Spiffy Manager Highlight: Severnia Wynn

posted 08 March, 2021 by Jackson Balling
In honor of International Women’s Day, we like to celebrate the women who help make Spiffy a unique disruption in the car care world. We’ve chatted with the exceptional Rachel Pinell, who runs our Dallas-Fort Worth operations. This year, we’re thrilled to virtually sit down with Severnia Wynn, one of our Orlando supervisors, to learn more about her life and experiences managing a growing Spiffy market.
Where did you grow up?
I come from Hawaii. I grew up there, and my mom’s from there. I’ve been gone for years now, but I was out there from when I was little till I graduated high school. Then I moved to Florida.
What compelled the move to Florida?
My kid’s dad, he’s military. And Hawaii is not a cheap place to live. Either you have money, or you don’t. I was in the “don’t.” So we chose to go somewhere where we could afford to live. You have to be able to afford to live in Hawaii because the prices are way higher since it’s an island. Everything is imported.
How long have you been in Florida?
Longer than I’ve lived in Hawaii. It’s been 20 something years now. This is my home now. I’ve lived in Atlanta for like five years, but I couldn’t do it anymore, so I moved back to Florida. I lasted five years out of Orlando, and then I came back. I haven’t seen many places, but I want to be in Florida. I think Orlando is the best area for me.
What do you like to do outside of work that you might bring into the work environment?
Sometimes it’s like I don’t even know what’s outside of Spiffy. [laughs] When the pandemic started, it was pretty rough because we were fighting through to be here. And now, things have been picking up, and I’m Spiffy 100%. So lately, I haven’t done much, hobby-wise.
I graduated with a Master’s in Psychology, so I can use my psychology background here. It teaches you how to work with different personalities and be able to get along and deal with the roughest of attitudes, and still be balanced as a manager - mostly out in the field with technicians or customers.
That’s fascinating. I feel like that psychology background comes in handy with conflict resolution.
Yeah. Sometimes you’ve got newer techs with their hair standing on their head, frustrated because of an issue with a customer. You have to teach them how to bring it back down, so it doesn’t flow over onto the customer. You gotta stay calm out there. In our work, there are going to be people who are never perfectly satisfied. And you just say, “We got this,” and we just keep moving.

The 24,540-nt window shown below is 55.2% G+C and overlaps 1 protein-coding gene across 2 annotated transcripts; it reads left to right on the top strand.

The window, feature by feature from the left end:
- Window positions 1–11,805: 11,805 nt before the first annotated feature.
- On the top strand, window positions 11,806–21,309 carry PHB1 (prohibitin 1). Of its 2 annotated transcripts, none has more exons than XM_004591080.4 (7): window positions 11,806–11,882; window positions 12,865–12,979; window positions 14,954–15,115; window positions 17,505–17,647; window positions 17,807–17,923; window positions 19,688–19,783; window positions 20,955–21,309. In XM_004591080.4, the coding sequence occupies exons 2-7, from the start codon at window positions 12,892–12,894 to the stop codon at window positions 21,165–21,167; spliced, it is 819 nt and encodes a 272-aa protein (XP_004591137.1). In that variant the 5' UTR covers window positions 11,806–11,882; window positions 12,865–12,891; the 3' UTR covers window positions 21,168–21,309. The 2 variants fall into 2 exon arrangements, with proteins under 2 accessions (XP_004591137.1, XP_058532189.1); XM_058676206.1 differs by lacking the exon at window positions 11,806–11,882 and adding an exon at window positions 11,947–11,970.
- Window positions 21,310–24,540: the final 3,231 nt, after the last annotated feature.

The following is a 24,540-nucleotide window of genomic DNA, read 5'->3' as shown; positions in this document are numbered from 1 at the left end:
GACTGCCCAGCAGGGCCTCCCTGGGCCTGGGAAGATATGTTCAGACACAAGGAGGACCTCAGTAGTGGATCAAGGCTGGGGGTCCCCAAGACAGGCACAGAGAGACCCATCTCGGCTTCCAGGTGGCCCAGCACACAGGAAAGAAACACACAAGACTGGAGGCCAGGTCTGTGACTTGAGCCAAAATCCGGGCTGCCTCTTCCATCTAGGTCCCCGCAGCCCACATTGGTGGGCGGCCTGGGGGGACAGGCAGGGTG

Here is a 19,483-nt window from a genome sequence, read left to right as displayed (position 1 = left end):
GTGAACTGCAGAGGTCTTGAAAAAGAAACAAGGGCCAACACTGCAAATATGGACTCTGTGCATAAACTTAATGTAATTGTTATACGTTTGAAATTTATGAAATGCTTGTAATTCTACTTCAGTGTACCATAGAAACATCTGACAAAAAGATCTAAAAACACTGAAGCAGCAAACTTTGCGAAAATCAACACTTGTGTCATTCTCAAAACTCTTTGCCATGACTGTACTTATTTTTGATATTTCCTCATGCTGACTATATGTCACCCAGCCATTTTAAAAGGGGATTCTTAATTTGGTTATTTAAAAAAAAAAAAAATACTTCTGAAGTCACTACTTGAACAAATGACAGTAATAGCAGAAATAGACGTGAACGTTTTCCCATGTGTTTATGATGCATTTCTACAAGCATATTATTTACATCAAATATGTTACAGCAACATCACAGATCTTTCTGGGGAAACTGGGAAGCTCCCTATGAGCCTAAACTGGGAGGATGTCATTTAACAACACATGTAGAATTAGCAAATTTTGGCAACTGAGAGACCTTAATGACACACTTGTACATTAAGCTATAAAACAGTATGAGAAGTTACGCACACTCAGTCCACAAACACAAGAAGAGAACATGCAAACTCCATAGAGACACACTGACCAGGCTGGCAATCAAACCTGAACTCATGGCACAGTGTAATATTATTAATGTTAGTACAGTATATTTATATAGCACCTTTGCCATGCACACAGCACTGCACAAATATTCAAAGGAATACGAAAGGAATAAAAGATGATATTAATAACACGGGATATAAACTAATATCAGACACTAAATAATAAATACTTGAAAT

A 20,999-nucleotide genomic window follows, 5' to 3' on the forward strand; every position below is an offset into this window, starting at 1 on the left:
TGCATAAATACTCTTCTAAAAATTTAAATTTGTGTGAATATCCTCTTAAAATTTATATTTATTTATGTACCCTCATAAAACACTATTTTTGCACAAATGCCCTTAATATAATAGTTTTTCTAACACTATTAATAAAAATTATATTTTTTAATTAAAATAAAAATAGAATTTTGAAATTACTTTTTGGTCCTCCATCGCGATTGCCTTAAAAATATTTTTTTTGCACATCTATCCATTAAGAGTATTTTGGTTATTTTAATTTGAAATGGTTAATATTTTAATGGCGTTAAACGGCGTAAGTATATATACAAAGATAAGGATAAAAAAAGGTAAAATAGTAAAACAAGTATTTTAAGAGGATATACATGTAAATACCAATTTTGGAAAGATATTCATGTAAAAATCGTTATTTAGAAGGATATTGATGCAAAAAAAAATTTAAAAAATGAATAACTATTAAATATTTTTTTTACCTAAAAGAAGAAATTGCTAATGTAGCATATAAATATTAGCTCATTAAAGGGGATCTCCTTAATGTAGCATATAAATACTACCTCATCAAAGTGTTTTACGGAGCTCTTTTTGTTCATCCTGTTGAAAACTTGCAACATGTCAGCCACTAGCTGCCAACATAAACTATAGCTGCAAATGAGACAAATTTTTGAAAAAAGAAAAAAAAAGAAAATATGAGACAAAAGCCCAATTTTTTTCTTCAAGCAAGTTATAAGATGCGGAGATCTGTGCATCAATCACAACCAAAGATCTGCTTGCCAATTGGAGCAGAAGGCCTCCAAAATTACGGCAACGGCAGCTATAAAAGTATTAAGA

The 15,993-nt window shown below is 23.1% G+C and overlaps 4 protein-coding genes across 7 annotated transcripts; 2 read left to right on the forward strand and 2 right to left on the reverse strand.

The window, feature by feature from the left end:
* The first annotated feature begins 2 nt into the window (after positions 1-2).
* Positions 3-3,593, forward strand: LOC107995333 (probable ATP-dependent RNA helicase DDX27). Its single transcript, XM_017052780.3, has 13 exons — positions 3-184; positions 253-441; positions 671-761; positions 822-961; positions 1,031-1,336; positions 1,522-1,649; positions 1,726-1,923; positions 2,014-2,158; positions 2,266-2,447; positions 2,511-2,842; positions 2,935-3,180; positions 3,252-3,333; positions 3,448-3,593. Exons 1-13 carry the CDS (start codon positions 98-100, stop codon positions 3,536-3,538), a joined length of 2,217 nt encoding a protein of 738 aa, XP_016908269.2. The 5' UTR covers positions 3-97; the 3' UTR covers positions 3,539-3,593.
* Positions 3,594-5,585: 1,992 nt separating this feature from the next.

Have you always been a Supervisor at Spiffy?
Yes. When I got hired as a Supervisor, I knew that it was a management role. My focus has been on the wash side, the combo technicians mainly.
When did you start?
Back in October 2019 was when I started with Spiffy. Orlando was a satellite at the time until we merged with YLL and became HQ2.
What has that experience been like?
The combo side was pretty busy when we were going through the pandemic. We were doing whatever services we needed to do to stay afloat, so we helped a lot because we had more services in the beginning [of the pandemic] on the oil side. Now that it’s picking up, I mainly focus on the wash side, and Race [Funk, another Orlando supervisor] does the oil side. He focuses on that tech team, and then I focus on the combo team to make sure that all of our services are going well. If I have to step in to assist him with the oil side, I do, but I don’t have to do too much because we do have a great scheduling guy, Austin, who makes it easy for us. So I handle mostly wash and detail services.
Did you bring any car knowledge or background in wash and detail when you started?
Not even a little bit. When I was interviewed, I explained to them that I did not have the background. But, if they gave me the opportunity and trained me, I had management experience to back it up. I’ve been an Assistant GM in transportation where I came from. I’ve had a CDL and strong management background, but not in wash and detail. So what I needed to learn was Spiffy. What are the fine details? How do they do it? Oil changes especially; I knew nothing about that. So they gave me the opportunity, sent me to North Carolina, and I trained. I passed with flying colors, and I’ve been learning and running my department ever since.
That reminds me of one of the key points made during Spiffy training: throw away any knowledge you have about wash and detail and start from scratch.
Right. That made it easy for me because I didn’t know anything, so I was focused on learning. Some people can struggle to let go of what they know. They’ll be like, “Well, I know this, and I know that.” Sometimes you can’t teach that to people because their mindset is hard to break and say, “Okay, this is great, but this is what Spiffy does.” I think it makes it easier to train for people who don’t have that experience because they’re more apt to focus and not say, “That’s not how we do it, this is the way we should do it, but I’ve done it this way.” You just completely focus and learn how Spiffy does it.
Have you had to help any employees break the struggle of clinging to different processes instead of how Spiffy taught them?
Not so much on the wash side, but I’ve seen it on the oil side. I’ve watched people that have come with experiences that didn’t make it because their mindset didn’t change. They didn’t want to switch their style to how we train our Techs. They get in and then get right back out.
I also had one tech that was furloughed, and she was doing high-volume oil changes for fleets before she left. When she came back recently, she went back to doing oil changes with the high-volume method rather than the typical process for regular customers. When you do high-volume, you have to turn the vehicle on because it has to be hot to use the suction. But when you’re doing it under the car, you don’t want that oil hot because it’s going to burn when it comes out. So I had to stop her and say, “Okay, let’s stop and forget about everything and let’s go step by step.” Now, she’s good to go. She could still do high volume, but you just have to change your mindset when you’re doing different services, and she needed to be reminded of that.
The majority of the combo techs that are on my team can also do high volume, so we can do whatever they need us to do at any given time. It’s only a handful of people right now, but we just hired more people and are getting busy. It’s exciting because they get to help us grow.
Has the past year felt isolating to you and your team? We’ve got many cities that are spread out, which can make it tough to feel connected to the whole.